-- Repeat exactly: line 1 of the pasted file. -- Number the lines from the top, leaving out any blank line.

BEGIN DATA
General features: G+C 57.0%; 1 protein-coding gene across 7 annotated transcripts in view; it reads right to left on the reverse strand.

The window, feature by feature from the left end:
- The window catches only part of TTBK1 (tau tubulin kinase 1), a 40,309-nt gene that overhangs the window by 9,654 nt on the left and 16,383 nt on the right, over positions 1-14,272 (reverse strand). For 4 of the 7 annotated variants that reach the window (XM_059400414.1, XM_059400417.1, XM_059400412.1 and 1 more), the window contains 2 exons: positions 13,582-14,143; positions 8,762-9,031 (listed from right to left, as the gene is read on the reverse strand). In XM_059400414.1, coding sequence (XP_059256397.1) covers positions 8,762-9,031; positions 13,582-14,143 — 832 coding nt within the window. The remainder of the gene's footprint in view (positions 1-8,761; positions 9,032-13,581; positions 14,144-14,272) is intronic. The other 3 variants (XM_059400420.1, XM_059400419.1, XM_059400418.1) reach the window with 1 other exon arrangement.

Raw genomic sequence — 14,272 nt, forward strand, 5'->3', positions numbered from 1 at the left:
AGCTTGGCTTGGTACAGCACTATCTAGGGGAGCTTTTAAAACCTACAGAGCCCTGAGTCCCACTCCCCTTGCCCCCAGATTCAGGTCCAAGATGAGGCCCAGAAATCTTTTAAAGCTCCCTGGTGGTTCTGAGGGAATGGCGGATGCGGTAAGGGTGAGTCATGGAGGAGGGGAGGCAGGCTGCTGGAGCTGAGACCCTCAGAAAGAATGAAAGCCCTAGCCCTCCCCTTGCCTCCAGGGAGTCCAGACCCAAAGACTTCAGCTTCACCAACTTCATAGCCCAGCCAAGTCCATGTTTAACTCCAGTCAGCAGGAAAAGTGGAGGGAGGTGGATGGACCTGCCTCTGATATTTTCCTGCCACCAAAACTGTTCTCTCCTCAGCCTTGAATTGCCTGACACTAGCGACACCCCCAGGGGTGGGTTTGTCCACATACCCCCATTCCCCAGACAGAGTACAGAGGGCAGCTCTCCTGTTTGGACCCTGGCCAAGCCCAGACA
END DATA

General features: G+C 57.0%; 1 protein-coding gene across 7 annotated transcripts in view; it reads right to left on the reverse strand.